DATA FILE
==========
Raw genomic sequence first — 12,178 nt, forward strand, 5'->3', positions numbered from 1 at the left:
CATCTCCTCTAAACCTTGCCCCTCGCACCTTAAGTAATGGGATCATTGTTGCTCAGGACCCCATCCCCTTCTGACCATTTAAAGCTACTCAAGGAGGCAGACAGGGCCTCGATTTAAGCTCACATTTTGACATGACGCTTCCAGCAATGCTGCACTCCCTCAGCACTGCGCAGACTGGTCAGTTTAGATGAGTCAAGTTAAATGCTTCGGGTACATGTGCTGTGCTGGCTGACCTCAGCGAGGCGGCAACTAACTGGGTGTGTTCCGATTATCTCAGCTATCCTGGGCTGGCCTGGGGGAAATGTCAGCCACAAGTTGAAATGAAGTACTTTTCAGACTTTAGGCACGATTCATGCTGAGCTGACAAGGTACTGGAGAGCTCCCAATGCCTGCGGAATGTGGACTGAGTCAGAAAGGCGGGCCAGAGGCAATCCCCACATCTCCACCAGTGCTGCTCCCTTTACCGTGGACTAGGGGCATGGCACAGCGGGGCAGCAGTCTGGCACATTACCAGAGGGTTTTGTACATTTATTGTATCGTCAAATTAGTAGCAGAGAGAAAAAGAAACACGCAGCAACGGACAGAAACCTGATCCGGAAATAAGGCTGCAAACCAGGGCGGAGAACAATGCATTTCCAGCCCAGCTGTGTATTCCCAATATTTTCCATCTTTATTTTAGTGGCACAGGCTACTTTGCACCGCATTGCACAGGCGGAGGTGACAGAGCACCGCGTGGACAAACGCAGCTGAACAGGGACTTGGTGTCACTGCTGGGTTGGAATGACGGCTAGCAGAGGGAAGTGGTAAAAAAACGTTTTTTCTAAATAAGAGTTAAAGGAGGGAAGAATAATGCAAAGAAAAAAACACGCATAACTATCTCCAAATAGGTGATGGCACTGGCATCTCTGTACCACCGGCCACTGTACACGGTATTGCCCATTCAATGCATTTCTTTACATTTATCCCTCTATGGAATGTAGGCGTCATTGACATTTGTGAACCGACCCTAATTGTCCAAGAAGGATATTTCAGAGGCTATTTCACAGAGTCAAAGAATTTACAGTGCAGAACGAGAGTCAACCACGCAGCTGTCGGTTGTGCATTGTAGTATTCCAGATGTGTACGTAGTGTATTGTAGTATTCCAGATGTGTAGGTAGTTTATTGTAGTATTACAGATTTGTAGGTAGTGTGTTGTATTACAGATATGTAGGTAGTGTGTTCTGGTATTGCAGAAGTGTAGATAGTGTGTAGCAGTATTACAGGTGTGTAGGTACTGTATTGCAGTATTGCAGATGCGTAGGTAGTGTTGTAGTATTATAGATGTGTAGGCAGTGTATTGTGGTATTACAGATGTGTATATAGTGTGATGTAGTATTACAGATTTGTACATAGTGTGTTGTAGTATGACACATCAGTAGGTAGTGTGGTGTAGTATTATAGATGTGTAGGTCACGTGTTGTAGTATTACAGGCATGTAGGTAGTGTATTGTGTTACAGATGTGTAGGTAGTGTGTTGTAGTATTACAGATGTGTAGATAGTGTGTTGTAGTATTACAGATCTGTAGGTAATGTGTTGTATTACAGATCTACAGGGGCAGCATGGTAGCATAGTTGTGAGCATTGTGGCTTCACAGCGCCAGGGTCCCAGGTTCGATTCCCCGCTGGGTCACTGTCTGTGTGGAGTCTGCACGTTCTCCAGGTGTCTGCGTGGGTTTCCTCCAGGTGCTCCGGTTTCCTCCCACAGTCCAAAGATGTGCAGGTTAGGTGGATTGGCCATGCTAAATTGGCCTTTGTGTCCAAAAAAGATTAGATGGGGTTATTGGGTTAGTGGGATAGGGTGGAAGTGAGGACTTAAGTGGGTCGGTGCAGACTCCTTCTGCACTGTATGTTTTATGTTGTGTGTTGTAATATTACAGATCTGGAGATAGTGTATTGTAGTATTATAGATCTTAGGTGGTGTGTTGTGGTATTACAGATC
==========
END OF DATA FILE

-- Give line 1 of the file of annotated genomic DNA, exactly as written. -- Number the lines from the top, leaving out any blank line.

Raw genomic sequence first — 12,178 nt, forward strand, 5'->3', positions numbered from 1 at the left: